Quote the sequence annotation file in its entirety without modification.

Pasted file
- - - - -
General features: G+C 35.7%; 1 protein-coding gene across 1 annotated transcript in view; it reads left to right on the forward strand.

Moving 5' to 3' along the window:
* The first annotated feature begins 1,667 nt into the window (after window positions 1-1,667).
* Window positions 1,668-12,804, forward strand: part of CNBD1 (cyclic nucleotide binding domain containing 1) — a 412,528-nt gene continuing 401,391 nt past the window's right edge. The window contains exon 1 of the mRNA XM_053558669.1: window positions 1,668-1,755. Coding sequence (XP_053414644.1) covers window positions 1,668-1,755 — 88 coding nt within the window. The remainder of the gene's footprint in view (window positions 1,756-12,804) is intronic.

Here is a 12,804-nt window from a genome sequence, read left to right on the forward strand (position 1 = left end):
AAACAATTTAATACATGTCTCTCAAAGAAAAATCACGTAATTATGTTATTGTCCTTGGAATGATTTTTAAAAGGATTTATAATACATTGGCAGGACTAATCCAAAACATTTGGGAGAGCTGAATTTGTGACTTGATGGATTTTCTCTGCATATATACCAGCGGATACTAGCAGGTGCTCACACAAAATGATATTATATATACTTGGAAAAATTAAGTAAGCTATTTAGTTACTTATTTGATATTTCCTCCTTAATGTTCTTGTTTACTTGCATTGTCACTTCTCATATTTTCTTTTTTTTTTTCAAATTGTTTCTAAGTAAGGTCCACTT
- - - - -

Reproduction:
General features: G+C 35.7%; 1 protein-coding gene across 1 annotated transcript in view; it reads left to right on the forward strand.

Moving 5' to 3' along the window:
* The first annotated feature begins 1,667 nt into the window (after window positions 1-1,667).
* Window positions 1,668-12,804, forward strand: part of CNBD1 (cyclic nucleotide binding domain containing 1) — a 412,528-nt gene continuing 401,391 nt past the window's right edge. The window contains exon 1 of the mRNA XM_053558669.1: window positions 1,668-1,755. Coding sequence (XP_053414644.1) covers window positions 1,668-1,755 — 88 coding nt within the window. The remainder of the gene's footprint in view (window positions 1,756-12,804) is intronic.

Here is a 12,804-nt window from a genome sequence, read left to right on the forward strand (position 1 = left end):
AAACAATTTAATACATGTCTCTCAAAGAAAAATCACGTAATTATGTTATTGTCCTTGGAATGATTTTTAAAAGGATTTATAATACATTGGCAGGACTAATCCAAAACATTTGGGAGAGCTGAATTTGTGACTTGATGGATTTTCTCTGCATATATACCAGCGGATACTAGCAGGTGCTCACACAAAATGATATTATATATACTTGGAAAAATTAAGTAAGCTATTTAGTTACTTATTTGATATTTCCTCCTTAATGTTCTTGTTTACTTGCATTGTCACTTCTCATATTTTCTTTTTTTTTTTCAAATTGTTTCTAAGTAAGGTCCACTT